When the realities of prison existence smack young offender JR in the face, he is relived when someone with a serious street cred steps in to help him out. He knows nothing in this life is free, but JR couldn’t even begin to imagine how much his safety will cost him. Son of a Gun is reviewed after the jump.
19 year-old JR (Brenton Thwaites) is a rookie criminal who has just landed himself a 6 month stint in a Western Australian maximum security prison. JR is scrawny and doesn’t have any connections, making him the perfect target for a thuggish group of prisoners looking for their next victim. Veteran criminal (and a man with influence on the inside and out) Brendan Lynch (Ewan McGregor) steps in and saves JR, but of course this comes at a cost. JR quickly finds himself sucked into Brendan’s world, one which has as much danger as allure, particularly when the allure comes in the form of the big boss’s girl (Tash, Alicia Vikander).
Shot on location in Western Australia and Melbourne, Son of a Gun is an outlaw road trip film with a uniquely Australian feel. There’s no mistaking the dry locations as anywhere other than the outback, and it lends itself to the dirty, roughness of the film. It’s unforgiving, brutal nature is something which is reflected in Brendan and his expectations of JR. While there is somewhat of a mentor-mentee relationship between the two, there is no doubting the trouble JR is in if he stuffs up. Cinematography is a highlight of Son of a Gun and Nigel Bluck has made the most of the location, particularly in the way the scenes in and around Kalgoorlie and the gold mines are shot. There’s a couple of heart-pumping case scenes, with Nash Edgerton taking the driver’s seat in high-octane, off-road sequence, which is a high point in the film.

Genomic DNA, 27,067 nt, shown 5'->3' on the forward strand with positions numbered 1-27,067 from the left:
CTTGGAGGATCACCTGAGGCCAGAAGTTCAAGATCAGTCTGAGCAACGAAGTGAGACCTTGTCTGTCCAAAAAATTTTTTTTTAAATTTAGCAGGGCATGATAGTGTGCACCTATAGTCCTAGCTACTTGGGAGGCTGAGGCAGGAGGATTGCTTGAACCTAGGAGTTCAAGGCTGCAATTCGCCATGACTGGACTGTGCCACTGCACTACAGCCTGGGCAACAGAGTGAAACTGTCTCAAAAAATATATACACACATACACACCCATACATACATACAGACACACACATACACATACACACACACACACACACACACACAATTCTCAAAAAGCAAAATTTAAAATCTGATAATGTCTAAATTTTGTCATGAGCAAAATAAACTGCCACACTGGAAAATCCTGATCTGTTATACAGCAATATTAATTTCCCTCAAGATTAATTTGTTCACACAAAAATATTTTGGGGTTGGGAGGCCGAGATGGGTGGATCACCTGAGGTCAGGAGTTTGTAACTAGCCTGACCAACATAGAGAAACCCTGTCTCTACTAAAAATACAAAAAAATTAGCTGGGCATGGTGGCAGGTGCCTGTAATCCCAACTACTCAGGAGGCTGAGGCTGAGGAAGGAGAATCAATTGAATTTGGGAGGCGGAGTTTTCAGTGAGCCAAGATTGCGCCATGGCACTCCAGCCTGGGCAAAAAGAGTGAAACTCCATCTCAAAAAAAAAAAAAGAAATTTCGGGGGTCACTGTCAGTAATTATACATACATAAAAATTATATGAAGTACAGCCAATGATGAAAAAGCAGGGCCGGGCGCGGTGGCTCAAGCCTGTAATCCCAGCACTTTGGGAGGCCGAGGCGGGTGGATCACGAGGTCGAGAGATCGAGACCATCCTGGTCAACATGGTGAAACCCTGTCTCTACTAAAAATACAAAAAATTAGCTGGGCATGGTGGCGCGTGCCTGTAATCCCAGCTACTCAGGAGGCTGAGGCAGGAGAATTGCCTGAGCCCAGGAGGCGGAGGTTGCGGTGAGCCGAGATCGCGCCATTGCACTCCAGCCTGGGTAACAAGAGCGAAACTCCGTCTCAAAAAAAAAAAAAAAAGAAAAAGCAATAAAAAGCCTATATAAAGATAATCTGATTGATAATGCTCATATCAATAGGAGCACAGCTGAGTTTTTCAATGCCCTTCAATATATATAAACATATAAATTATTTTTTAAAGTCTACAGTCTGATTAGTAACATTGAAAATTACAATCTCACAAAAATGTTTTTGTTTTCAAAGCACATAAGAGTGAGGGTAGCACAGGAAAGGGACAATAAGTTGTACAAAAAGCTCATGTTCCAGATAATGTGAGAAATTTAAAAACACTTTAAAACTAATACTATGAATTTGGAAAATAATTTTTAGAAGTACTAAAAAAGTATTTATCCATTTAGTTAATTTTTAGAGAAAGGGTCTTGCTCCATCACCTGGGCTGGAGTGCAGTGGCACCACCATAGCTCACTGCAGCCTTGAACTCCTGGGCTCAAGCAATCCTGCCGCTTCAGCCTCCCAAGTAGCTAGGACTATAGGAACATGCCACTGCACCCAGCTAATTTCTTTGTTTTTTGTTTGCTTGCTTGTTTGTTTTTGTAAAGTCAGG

The introduction of Tash adds a mildly interesting, but unneeded element to the film. With her we get to see JR’s softer side, however their shared scenes are among the weakest points of the film. The gangster-owned foreign woman is something we’ve seen many times before and it wasn’t particularly compelling here. The film is definitely at its strongest when it sticks to the relationship between Brendan and JR. McGregor playing bad is something quite wonderful. He’s as captivating and charismatic as ever, but there’s an evil undertone to every look and every word. Thwaites holds his own with the veteran actor, giving JR a good balance of vulnerability and determination.
Writer-director Julius Avery has already been recognised both locally and internationally for his short film Jerrycan, and with Son of a Gun (his first feature-length film) he has marked himself as someone to watch. I’m always interested in stories which make use of a location’s unique features and that’s something Avery has excelled at with this film.
By Sam McCosh
Director: Julius Avery
Writer(s): Julius Avery
Starring: Brenton Thwaites, Ewan McGregor, Alicia Vikander, Nash Edgerton
Runtime: 108 minutes
Release date(s): Australia: October 16th 2014